- Adjust mowing practices. Annual weeds are generally well controlled by mowing the plants before they set seed so mow early and often. Raising your mowing heights will also allow grass to develop a healthy root system and out-compete many weeds. You might also try mowing in different patterns to avoid soil compaction which can alleviate problems from weeds like goosegrass and spurge.
- Use herbicides according to the label. There are hundreds of different products labeled for weed control in lawns. When selecting one of these products, read the label and make sure it is safe to spray on the turfgrass species you have, and that it will kill the weeds you need it to. Be mindful of wind conditions, make sure you wear clothing that will protect you from chemical splashing, and follow label instructions as to sprayer cleanup and jug disposal.
If you need help with herbicide selection, we have recommendations based on years of data we can provide free of charge at the UT Extension office at 125 Gordonsville Hwy. in Carthage. You will also find several good publications as well as a weed ID tool at our website smith.tennessee.edu.
The Carthage City Council selected a new city attorney during a special-called meeting on the evening of Thursday, March 21, 2019.
The need to appoint a new city attorney arose after current city attorney David Bass announced his resignation during the March meeting of the council. Bass has served as the Carthage City Attorney for over 20 years.
Bass will continue acting as city attorney until April 1, 2019.
During the special-called meeting, three candidates—all from outside of Smith County—interviewed for the city attorney position.
Mr. Jim Judkins, Mr. Todd Moore, and Mr. Tom Walsh all addressed the council and then fielded questions from council members and the mayor.
After the interviews were conducted, the council voted 4:1 to appoint Todd Moore as the new city attorney.
Todd Moore has spent over 25 years counseling individuals, businesses and local governments and trying cases involving land use, zoning, eminent domain, corporate formation and dissolution, contracts, risk management, asset protection, wills, trusts, and estate planning matters.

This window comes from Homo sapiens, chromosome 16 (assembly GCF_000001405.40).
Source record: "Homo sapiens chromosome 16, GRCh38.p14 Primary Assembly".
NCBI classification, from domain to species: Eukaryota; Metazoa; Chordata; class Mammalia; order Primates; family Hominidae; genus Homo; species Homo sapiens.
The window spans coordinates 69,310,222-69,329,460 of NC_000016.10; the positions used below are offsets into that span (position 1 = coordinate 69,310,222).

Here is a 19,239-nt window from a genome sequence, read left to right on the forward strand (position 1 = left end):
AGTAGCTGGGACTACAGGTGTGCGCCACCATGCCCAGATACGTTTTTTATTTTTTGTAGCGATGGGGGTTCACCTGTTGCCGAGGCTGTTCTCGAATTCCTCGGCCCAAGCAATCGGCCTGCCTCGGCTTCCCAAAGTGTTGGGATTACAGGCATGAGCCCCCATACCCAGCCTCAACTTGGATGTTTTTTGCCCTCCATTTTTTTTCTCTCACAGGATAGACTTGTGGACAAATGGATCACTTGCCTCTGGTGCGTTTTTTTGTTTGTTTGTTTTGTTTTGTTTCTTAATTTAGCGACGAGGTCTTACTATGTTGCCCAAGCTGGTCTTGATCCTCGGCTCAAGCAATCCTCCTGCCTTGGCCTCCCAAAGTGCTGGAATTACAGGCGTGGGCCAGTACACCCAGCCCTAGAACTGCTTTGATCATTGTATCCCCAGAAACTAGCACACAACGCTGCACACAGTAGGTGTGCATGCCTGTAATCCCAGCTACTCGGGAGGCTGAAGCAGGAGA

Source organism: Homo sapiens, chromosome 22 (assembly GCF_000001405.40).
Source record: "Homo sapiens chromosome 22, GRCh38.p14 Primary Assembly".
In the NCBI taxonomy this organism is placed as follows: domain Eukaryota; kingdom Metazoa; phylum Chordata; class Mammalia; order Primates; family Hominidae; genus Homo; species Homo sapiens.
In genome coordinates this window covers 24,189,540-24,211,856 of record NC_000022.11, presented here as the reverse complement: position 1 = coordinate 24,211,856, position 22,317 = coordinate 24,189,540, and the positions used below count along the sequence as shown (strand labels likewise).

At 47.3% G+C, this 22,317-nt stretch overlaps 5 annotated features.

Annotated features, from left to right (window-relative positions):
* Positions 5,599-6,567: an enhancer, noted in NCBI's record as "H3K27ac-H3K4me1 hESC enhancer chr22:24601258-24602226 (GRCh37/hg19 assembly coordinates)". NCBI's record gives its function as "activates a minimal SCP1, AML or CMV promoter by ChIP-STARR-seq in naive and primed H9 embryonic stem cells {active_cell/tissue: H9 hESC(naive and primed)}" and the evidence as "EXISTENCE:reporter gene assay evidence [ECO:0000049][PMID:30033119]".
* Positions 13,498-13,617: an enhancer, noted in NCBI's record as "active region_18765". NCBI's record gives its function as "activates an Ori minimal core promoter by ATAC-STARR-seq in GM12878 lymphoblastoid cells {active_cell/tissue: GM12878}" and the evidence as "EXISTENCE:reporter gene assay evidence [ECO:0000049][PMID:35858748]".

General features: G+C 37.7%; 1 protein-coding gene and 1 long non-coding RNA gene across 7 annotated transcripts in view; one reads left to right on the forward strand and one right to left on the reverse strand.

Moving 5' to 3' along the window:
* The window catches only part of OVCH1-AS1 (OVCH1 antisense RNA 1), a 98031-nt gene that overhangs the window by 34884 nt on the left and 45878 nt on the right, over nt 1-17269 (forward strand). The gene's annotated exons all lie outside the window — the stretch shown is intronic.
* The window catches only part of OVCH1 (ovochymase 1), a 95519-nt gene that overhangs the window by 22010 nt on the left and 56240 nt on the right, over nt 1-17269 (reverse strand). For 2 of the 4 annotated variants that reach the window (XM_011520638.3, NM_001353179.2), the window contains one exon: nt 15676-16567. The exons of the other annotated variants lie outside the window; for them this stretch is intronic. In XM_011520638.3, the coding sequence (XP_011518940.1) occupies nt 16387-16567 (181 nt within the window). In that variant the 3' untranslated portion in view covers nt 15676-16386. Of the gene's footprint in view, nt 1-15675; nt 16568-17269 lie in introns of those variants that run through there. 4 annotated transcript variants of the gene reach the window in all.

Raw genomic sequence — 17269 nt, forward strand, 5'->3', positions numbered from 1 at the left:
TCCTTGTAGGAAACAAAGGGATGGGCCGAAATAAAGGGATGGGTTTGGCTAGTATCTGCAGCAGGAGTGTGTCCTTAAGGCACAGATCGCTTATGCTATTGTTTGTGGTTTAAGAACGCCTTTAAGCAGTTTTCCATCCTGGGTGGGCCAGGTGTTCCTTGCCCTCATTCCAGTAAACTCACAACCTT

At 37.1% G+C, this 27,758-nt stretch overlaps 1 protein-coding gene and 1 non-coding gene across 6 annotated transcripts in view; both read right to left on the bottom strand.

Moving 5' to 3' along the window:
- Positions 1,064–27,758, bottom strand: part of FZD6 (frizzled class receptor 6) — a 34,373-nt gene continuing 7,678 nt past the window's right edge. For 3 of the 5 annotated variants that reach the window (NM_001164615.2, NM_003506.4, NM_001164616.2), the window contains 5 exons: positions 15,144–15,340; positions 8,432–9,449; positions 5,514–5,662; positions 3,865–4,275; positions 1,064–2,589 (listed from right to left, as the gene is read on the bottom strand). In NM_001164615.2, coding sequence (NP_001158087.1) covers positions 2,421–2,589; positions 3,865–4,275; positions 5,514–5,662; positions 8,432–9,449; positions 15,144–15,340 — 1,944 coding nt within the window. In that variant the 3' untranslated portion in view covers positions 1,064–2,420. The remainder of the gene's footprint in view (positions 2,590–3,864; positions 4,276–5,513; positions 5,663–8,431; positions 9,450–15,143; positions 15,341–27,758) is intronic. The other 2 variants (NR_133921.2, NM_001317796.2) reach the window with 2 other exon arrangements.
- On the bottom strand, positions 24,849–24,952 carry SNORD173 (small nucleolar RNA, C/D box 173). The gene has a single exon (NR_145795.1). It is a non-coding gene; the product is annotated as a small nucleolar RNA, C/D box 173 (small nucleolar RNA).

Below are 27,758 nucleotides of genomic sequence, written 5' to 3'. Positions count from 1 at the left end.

Todd has several clients that he has advised for many years including the municipalities of Thompson’s Station, Chapel Hill, and Brentwood, Tennessee, each of which he has represented for over a decade. Todd has also worked with dozens of local businesses and hundreds of individuals and families since founding his private practice in Williamson County in 2000.
Todd grew up in Goodlettsville, Tennessee, and is a graduate of Rhodes College in Memphis (B.A. History, 1989), and the University of Tennessee College of Law (J.D., 1992). He lives in Brentwood with his wife Christie and their two children, Jim and Mollie.
Mr. Moore requested that Mr. Bass stay on until the end of the month so that the two attorneys could work together to help Mr. Moore familiarize himself with the working of the city and the issues it is dealing with.
Mr. Moore will take over for Mr. Bass on April 1, 2019.
During the meeting, the council also voted 4:1 to allow Mr. Les Fisher to purchase a new utility truck for the city Public Works department.
The council also voted to opt-in to Other Post-Employment Benefits (OPEB) for retired employees after determining that no liability or cost would fall to the city and the council could opt-out at a later date if they so desired.
You can watch the full special-called meeting of the Carthage City Council below.
Smith County Insider is proud to announce our latest spotlight series, First Responder Friday.
Each Friday, Smith County Insider will publish an interview with a local first responder, in hopes that it will allow our readers to get to know the fine folks who serve our county.
For our inaugural First Responder Friday, Smith County Insider interviewed Ricky Gibbs, a Firefighter/AEMT/Rescue first responder who lives in Elmwood, Tennessee.